Live calves called name of the game

An ideal cow produces a live calf every year but a number of factors can affect that success.

“It takes approximately three to five calves in order for a cow to recoup her costs of heifer development so we recognize the importance of longevity when it comes to keeping these animals and determining which heifers we decide to keep,” said Adam Summers of New Mexico State University during a recent webinar about female reproduction sponsored by the National Cattlemen’s Beef Association.

A heifer born in the first 21 days of the calving season is likely to be cycling earlier when it is time for her to be bred, partly because she is older and has probably reached puberty earlier than others born the same year.

Management of the heifer from weaning to first breeding season is critical. Estrus synchronization improves pregnancy rates in young females whether they are bred naturally or with artificial insemination. Few operations actually use synchronization.

Another piece of technology uses ultrasound to count antral follicles in each ovary to predict the fertility level of females.

The female is less fertile if there are fewer than 15 follicles per animal. If there are 25 or more, this is a high follicle count animal. Heifers with high follicle counts have higher pregnancy rates.

Getting pregnant and holding the pregnancy is related to nutrition.

“The nutritional aspects of that are going to play a large role as to whether that animal is going to maintain her pregnancy and stay in the productive herd,” said researcher George Perry of South Dakota State University.

“We need to make sure before and after the breeding season we have animals on a good plane of nutrition and that they are able to supply the nutrients they need to that embryo,” he said.

Full attachment of the embryo within the uterus does not happen until around day 42. Before that time, the embryo is living off uterine fluids.

“The nutrients that we put into that cow are going to go for self-preservation first and those nutrients that get secreted to that embryo in that first month of life before it is really attached to the uterus can really have a huge impact,” Perry said.

Heifers need good nutrition. Research from the United States Department of Agriculture showed heifers that were raised in a dry lot and then moved to grass actually lost weight compared to those developed on the range.

Most producers cannot visually see the change in body weight over one or two weeks but it has enough of an impact to affect embryo survival and conception rates, said Perry.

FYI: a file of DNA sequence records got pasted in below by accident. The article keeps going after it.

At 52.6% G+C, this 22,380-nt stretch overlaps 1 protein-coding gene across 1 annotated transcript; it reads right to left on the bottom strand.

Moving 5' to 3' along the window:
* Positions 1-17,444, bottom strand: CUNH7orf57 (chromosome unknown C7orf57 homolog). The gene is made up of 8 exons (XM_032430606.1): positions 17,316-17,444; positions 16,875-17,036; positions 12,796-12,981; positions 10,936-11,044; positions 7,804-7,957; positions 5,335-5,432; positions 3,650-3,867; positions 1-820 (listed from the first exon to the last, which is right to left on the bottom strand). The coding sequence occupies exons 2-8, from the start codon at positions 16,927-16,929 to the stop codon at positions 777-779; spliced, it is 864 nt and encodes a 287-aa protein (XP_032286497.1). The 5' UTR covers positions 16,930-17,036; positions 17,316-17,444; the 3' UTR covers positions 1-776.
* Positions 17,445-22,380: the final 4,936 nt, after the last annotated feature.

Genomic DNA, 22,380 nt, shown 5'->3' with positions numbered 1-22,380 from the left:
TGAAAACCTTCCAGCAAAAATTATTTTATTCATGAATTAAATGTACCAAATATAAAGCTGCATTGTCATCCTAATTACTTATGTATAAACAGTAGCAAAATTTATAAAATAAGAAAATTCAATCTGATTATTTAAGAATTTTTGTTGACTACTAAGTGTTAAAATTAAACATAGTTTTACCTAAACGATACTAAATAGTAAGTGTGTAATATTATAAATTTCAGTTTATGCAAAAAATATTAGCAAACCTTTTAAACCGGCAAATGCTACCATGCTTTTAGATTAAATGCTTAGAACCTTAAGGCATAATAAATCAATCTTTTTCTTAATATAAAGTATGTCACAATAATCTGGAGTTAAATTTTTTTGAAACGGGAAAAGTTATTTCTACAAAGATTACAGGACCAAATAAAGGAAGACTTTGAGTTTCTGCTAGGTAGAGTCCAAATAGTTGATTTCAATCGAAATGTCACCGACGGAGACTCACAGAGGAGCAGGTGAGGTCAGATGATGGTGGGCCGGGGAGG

Heifers should be in good body condition and range between 55 and 65 percent of their mature weight at breeding time.

If producers run out of good quality hay or are facing feed shortages during a drought at the start of the breeding season, cattle may need protein supplementation.

“However that nutrition is impacted, we can see huge impacts on embryo quality even when it only happens for six days,” Perry said.

Most importantly, a beef cow needs nutrients to stay alive above all other functions.

“Reproduction ranks very lowly. We need to know that any little changes can have an impact,” said Perry.

Feed is needed for:

  • basal metabolism
  • activity
  • growth
  • basic energy reserves
  • pregnancy maintenance
  • lactation
  • additional energy reserves
  • estrus cycles and pregnancy initiation
  • excess reserve

Other factors that affect reproduction are things like heat stress.

Studies have shown five to 10 percent of embryonic loss in the very early stage was due to heat stress.

“Depending on what part of the country you are in, heat stress can have an impact not only on the embryo development because we know early embryos cannot tolerate high heat, but also on expression of estrus,” he said.

Ideal production traits include:

  • Cow produces a calf each year and rebreeds at the first opportunity for a 365-day calving interval.
  • Cow provides adequate maternal care.
  • Cow teaches identity and cultural information to calf.
  • Cow produces adequate colostrum as well as milk quality and quantity.
  • Cow possesses good temperament.
  • Cow is structurally sound.
  • Cow is disease tolerant.
  • Cow fits with her environment.
  • Cow passes its genetic merits to calf.
  • Cow has good salvage value when culled.

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